Inbound marketing begins and ends with content. But it can’t be any kind of content in order to be effective. In order for it to be all it can be, there are three specific traits it needs to have.
Dictionary.com defines “remarkable” as “worthy of notice or attention.” In other words, remarkable content is something that people want to, er, remark about. There are a few different ways you can create content that has that effect on readers.
- They learn something from it.
One of the most effective and common forms of remarkable content is informational. It’s intended to let readers know something important that they didn’t already know. But important to whom? To them, of course! By way of example, nobody would care about a blog post in which I bragged about how just landed a new client who wants to better understand how to create remarkable content. Too many companies publish “press release content” that they think is important but hardly anyone else does. Make sure it’s important to the audience.
- They are inspired by it.
Sometimes content can be important because it motivates us to take action on something we already knew. Maybe it’s a case study about how a company improved its conversion rates by 50% through landing page optimization. You’ve been reading about it for months and now this story finally inspires you to implement some A/B testing on your own site.
- They need it.
This is a wide category that covers a number of possibilities. In some cases, the information in the content is timely. For example, the first article written about the Stuxnet virus is going to be considered much more remarkable than the fifth. Another possibility is that the content is exclusive. Often, this is the case with original data from research, polling or your own customer database.
- They’re entertained by it.
Sometimes (most of the time, actually), we could just use a good laugh. I’m a big fan of corporate blogs letting their hair down once in a while and showing their humanity. Humor is a great way to do that and is consistently among the most shared content on the web.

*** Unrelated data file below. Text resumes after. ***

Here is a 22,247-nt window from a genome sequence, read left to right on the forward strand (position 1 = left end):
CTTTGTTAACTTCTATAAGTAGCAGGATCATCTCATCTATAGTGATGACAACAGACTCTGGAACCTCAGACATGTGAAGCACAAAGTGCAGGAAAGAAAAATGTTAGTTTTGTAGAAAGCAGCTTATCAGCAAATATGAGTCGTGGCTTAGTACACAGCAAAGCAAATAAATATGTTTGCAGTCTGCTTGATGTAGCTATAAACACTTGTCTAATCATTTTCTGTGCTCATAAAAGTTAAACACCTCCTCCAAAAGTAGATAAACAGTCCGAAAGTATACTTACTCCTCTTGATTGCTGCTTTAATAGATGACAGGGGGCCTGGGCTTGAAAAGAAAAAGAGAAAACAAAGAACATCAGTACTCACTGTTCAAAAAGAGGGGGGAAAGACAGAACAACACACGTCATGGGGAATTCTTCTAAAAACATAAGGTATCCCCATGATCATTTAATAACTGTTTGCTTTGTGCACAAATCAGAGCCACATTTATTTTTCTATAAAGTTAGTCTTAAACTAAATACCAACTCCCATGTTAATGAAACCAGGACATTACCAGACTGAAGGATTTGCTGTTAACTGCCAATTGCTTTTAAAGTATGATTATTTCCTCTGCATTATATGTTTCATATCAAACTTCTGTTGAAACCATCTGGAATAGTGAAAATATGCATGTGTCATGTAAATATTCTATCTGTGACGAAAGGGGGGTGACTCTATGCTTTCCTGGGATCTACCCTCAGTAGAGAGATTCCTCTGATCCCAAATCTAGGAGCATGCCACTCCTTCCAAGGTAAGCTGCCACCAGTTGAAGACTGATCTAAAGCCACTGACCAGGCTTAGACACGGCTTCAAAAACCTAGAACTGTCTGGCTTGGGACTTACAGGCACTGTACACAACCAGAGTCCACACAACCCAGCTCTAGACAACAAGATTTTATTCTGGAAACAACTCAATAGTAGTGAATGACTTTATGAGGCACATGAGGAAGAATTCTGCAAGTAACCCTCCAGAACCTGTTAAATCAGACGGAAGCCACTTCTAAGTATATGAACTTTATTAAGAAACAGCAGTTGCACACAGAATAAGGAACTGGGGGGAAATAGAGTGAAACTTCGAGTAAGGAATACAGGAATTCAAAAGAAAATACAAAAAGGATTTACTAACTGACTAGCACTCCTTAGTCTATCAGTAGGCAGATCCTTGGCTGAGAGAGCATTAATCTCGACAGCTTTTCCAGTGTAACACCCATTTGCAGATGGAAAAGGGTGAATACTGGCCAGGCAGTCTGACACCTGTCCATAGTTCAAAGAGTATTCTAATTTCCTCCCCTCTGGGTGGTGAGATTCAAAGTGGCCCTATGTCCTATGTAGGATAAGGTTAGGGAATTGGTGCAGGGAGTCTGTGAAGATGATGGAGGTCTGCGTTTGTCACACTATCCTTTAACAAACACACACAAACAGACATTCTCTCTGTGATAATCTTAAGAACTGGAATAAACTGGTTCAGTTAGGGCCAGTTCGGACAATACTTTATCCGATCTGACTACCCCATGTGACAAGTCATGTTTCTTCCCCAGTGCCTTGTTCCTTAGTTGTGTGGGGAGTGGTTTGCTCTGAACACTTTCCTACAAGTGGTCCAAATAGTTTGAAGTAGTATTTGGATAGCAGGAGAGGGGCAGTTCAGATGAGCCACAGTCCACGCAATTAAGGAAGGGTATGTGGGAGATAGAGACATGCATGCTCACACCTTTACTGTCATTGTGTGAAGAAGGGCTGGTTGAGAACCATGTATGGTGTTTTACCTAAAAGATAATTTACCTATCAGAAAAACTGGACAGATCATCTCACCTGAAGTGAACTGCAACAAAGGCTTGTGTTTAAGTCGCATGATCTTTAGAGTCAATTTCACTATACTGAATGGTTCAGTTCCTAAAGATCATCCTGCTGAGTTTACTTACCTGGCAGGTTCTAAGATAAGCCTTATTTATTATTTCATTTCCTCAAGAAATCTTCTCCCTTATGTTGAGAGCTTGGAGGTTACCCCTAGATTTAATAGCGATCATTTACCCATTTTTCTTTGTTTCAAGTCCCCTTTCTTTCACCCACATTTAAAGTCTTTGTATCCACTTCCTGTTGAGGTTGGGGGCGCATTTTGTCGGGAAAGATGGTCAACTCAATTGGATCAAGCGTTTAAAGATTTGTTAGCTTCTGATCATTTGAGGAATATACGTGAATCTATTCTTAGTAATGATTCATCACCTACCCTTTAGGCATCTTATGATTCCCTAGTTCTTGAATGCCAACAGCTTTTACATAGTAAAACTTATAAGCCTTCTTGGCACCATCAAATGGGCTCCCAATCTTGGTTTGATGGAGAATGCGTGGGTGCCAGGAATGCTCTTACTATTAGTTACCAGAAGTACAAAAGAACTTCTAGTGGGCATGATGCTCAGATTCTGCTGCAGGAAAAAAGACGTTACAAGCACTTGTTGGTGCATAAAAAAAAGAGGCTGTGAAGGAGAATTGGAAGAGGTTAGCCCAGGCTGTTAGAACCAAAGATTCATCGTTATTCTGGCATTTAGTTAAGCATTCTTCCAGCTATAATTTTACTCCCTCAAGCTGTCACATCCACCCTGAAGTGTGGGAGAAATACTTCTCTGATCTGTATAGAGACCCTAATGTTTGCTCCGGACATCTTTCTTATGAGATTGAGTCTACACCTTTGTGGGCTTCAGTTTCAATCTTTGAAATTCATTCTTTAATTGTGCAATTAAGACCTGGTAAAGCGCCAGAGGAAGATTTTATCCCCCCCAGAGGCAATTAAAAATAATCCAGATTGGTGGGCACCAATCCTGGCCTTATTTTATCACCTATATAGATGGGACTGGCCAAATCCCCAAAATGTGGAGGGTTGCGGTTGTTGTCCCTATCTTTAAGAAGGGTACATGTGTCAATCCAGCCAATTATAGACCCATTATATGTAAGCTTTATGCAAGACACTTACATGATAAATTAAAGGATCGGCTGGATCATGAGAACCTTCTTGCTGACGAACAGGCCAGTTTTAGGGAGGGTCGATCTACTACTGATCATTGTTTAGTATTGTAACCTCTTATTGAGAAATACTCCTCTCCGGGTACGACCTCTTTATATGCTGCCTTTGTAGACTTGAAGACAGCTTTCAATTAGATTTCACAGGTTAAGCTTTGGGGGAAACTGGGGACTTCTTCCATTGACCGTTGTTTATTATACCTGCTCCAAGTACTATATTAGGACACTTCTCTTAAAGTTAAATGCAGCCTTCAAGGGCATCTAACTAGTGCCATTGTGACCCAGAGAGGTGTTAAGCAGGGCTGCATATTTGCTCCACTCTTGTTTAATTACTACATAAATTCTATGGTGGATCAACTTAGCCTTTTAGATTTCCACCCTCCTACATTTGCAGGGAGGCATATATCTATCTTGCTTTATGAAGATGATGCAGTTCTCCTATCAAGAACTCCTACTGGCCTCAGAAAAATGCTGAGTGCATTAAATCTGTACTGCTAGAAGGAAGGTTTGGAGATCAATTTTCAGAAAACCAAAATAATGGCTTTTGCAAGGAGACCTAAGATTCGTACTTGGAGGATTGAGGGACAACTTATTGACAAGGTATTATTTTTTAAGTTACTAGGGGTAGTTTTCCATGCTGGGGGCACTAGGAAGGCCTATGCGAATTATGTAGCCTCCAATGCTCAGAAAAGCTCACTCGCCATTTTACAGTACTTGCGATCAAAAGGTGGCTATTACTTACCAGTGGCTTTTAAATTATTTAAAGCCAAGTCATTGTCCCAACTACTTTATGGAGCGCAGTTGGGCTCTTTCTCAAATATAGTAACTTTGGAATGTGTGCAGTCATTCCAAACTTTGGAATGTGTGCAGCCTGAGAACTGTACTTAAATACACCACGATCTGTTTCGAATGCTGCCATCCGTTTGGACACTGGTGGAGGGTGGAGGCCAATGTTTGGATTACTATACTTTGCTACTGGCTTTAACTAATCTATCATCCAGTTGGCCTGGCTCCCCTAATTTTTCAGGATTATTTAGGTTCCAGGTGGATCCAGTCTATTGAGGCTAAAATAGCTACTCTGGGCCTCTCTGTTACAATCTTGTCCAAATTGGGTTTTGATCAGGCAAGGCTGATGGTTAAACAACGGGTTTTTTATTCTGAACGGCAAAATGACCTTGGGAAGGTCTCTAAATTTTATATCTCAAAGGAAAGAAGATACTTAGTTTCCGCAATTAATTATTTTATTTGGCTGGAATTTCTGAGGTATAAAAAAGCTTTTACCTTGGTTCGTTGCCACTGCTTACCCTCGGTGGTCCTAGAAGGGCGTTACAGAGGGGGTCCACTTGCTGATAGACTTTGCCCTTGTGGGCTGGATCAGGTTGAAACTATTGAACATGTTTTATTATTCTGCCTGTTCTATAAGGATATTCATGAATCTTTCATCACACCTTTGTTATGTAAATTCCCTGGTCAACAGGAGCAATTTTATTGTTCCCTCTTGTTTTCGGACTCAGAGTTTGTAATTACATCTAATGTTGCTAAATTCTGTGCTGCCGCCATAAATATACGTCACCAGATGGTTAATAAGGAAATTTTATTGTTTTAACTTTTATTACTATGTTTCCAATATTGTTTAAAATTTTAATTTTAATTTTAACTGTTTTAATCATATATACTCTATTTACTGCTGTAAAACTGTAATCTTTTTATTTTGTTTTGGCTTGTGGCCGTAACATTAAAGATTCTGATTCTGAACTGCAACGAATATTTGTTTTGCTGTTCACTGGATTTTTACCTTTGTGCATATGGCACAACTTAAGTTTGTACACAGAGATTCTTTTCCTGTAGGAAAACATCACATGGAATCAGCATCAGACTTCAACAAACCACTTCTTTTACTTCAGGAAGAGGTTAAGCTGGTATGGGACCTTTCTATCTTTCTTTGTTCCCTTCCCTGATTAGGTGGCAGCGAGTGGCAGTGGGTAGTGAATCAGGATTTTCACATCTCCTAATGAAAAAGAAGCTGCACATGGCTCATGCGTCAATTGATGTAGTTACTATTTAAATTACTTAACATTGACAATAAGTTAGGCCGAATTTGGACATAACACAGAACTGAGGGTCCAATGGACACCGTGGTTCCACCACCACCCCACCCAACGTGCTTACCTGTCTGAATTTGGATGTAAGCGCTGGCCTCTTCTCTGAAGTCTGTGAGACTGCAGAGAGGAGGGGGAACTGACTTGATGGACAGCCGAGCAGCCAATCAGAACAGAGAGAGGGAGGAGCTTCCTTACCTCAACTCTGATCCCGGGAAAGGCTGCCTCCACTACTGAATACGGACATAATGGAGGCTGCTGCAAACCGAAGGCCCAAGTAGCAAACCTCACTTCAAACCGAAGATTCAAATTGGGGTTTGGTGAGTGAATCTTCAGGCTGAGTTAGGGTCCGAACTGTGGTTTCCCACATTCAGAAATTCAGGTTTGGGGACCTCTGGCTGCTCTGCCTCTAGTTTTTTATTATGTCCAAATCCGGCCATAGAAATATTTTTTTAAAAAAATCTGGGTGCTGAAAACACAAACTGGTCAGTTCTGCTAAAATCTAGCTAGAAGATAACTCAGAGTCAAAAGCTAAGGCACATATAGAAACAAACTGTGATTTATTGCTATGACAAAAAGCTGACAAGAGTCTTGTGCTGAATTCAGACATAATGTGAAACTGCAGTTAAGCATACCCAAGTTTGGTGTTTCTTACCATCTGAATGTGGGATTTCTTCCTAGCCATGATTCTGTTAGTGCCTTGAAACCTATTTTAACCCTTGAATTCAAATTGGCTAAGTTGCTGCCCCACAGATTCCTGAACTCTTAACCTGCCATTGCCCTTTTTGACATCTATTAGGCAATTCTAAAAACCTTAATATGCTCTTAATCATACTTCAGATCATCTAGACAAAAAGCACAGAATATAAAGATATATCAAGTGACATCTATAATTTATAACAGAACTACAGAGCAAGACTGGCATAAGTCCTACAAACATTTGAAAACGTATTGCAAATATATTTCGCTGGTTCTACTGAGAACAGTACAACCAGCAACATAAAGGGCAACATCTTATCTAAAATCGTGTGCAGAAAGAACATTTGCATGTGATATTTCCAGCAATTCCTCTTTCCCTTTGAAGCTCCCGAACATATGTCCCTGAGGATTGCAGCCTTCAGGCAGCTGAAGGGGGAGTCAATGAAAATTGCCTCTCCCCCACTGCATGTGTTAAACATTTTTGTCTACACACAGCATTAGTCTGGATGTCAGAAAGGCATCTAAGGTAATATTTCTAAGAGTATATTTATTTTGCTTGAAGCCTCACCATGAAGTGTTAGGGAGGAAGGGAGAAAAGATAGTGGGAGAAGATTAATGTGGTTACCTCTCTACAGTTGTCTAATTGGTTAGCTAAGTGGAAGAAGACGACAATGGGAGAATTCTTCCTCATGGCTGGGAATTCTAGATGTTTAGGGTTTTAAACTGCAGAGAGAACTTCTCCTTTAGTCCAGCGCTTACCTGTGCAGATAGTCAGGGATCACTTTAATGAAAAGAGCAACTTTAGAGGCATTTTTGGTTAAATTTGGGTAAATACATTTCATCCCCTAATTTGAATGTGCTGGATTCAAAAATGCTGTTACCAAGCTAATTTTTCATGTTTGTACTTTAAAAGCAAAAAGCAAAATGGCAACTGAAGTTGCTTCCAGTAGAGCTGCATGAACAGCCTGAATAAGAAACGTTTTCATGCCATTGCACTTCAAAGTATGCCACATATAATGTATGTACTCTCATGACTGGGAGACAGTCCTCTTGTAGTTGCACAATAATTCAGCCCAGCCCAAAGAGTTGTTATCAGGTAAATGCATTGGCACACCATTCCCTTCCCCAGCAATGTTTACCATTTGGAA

If your informative, inspirational, exclusive and entertaining content is unreadable, what good is it? If an article appears in the forrest and nobody is there to read it, does it really exist? Here’s my definition of readable:
Short words, in short sentences, in short paragraphs with lots of white space, clear/compelling headlines and bullets.
Let’s talk about the first part of that definition; all the short stuff. I think there’s a common misperception (especially in the B2B world) that content writing must be erudite and formal. However, when you’re competing for attention from readers facing an infinite number of online distractions, the more quickly your content can be consumed, the better. There are some tools you can use to actually measure how complicated your writing is. One of the most common is the Flesch Reading Ease score. The higher the score, the easier something is to read. According to Wikipedia, “Reader’s Digest magazine has a readability index of about 65, Time magazine scores about 52, an average 6th grade student’s (an 11-year-old) written assignment has a readability test of 60–70 (and a reading grade level of 6–7), and the Harvard Law Review has a general readability score in the low 30s.” This article – by the way – scores a 63.
Now, what about the white space, headings and bullets? The problem with that approach is that Internet users don’t read; they browse. Visitors will check your content first to see how long it is. Next, they will scan it to perform an instant cost/benefit analysis. “Will spending the next five minutes of my life be worth the payoff I’ll get from reading this?” White space reduces stress levels when someone is trying to scan your content and perform their risk/benefit analysis. It also makes the headings and other indicators pop out a little more. The headings are crucial. They are mini-titles that allow readers to scan quickly in order to build a quick and dirty outline of your content.
The easier you can make it for readers to scan and consume, the better your chances that it will be read.
Yes, I know “shareable” isn’t a real word. But I think it should be. Our entire goal with inbound marketing is to spread our ideas and attract qualified visitors. Therefore, why not make it as simple as possible for readers to share your content if they are so inclined? While the situation is improving quickly, I’m still shocked at the number of web pages and blogs I encounter that don’t have Tweet, share or like buttons!
Hopefully this article is readable enough that you’ve finished it and found it remarkable enough to share with your friends and colleagues.